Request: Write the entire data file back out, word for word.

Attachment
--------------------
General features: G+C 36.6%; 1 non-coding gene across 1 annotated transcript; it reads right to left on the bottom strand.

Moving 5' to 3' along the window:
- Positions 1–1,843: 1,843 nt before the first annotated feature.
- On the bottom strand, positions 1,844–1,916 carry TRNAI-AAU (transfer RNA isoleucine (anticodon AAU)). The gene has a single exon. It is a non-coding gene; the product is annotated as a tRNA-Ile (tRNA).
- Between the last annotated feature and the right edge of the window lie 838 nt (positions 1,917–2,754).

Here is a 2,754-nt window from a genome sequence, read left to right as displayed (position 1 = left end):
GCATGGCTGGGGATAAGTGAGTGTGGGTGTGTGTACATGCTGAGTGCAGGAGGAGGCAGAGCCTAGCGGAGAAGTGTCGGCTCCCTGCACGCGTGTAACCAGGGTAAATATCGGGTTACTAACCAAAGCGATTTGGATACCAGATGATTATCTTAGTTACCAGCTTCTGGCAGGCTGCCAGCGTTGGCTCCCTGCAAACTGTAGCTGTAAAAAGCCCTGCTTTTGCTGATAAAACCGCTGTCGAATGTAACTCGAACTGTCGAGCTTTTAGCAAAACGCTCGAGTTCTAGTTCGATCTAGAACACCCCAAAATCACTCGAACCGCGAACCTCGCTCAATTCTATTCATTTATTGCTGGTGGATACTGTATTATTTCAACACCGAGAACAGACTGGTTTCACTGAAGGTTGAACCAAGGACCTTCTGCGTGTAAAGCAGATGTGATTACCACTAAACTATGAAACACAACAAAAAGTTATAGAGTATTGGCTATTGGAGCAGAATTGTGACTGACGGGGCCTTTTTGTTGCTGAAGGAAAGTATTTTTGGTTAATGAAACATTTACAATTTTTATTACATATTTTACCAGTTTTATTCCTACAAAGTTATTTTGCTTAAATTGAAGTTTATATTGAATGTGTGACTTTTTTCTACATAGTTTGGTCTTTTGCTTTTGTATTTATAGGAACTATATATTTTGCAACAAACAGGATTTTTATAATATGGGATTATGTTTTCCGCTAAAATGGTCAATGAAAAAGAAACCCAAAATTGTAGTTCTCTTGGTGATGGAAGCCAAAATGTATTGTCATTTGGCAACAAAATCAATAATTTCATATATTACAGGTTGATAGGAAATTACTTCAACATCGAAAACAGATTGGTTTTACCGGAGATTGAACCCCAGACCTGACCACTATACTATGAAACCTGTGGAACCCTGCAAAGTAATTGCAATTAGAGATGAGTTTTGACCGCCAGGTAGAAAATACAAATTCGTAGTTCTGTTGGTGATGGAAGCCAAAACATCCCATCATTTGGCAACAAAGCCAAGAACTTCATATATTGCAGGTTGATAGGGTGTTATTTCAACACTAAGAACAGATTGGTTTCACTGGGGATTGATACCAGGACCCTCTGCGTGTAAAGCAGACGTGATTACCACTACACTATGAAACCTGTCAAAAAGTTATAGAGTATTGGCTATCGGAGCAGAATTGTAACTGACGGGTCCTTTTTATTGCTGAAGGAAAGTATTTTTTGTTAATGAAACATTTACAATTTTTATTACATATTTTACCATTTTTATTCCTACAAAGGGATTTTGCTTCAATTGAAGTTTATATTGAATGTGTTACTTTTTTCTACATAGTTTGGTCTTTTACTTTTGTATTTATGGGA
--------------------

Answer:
General features: G+C 36.6%; 1 non-coding gene across 1 annotated transcript; it reads right to left on the bottom strand.

Moving 5' to 3' along the window:
- Positions 1–1,843: 1,843 nt before the first annotated feature.
- On the bottom strand, positions 1,844–1,916 carry TRNAI-AAU (transfer RNA isoleucine (anticodon AAU)). The gene has a single exon. It is a non-coding gene; the product is annotated as a tRNA-Ile (tRNA).
- Between the last annotated feature and the right edge of the window lie 838 nt (positions 1,917–2,754).

Here is a 2,754-nt window from a genome sequence, read left to right as displayed (position 1 = left end):
GCATGGCTGGGGATAAGTGAGTGTGGGTGTGTGTACATGCTGAGTGCAGGAGGAGGCAGAGCCTAGCGGAGAAGTGTCGGCTCCCTGCACGCGTGTAACCAGGGTAAATATCGGGTTACTAACCAAAGCGATTTGGATACCAGATGATTATCTTAGTTACCAGCTTCTGGCAGGCTGCCAGCGTTGGCTCCCTGCAAACTGTAGCTGTAAAAAGCCCTGCTTTTGCTGATAAAACCGCTGTCGAATGTAACTCGAACTGTCGAGCTTTTAGCAAAACGCTCGAGTTCTAGTTCGATCTAGAACACCCCAAAATCACTCGAACCGCGAACCTCGCTCAATTCTATTCATTTATTGCTGGTGGATACTGTATTATTTCAACACCGAGAACAGACTGGTTTCACTGAAGGTTGAACCAAGGACCTTCTGCGTGTAAAGCAGATGTGATTACCACTAAACTATGAAACACAACAAAAAGTTATAGAGTATTGGCTATTGGAGCAGAATTGTGACTGACGGGGCCTTTTTGTTGCTGAAGGAAAGTATTTTTGGTTAATGAAACATTTACAATTTTTATTACATATTTTACCAGTTTTATTCCTACAAAGTTATTTTGCTTAAATTGAAGTTTATATTGAATGTGTGACTTTTTTCTACATAGTTTGGTCTTTTGCTTTTGTATTTATAGGAACTATATATTTTGCAACAAACAGGATTTTTATAATATGGGATTATGTTTTCCGCTAAAATGGTCAATGAAAAAGAAACCCAAAATTGTAGTTCTCTTGGTGATGGAAGCCAAAATGTATTGTCATTTGGCAACAAAATCAATAATTTCATATATTACAGGTTGATAGGAAATTACTTCAACATCGAAAACAGATTGGTTTTACCGGAGATTGAACCCCAGACCTGACCACTATACTATGAAACCTGTGGAACCCTGCAAAGTAATTGCAATTAGAGATGAGTTTTGACCGCCAGGTAGAAAATACAAATTCGTAGTTCTGTTGGTGATGGAAGCCAAAACATCCCATCATTTGGCAACAAAGCCAAGAACTTCATATATTGCAGGTTGATAGGGTGTTATTTCAACACTAAGAACAGATTGGTTTCACTGGGGATTGATACCAGGACCCTCTGCGTGTAAAGCAGACGTGATTACCACTACACTATGAAACCTGTCAAAAAGTTATAGAGTATTGGCTATCGGAGCAGAATTGTAACTGACGGGTCCTTTTTATTGCTGAAGGAAAGTATTTTTTGTTAATGAAACATTTACAATTTTTATTACATATTTTACCATTTTTATTCCTACAAAGGGATTTTGCTTCAATTGAAGTTTATATTGAATGTGTTACTTTTTTCTACATAGTTTGGTCTTTTACTTTTGTATTTATGGGA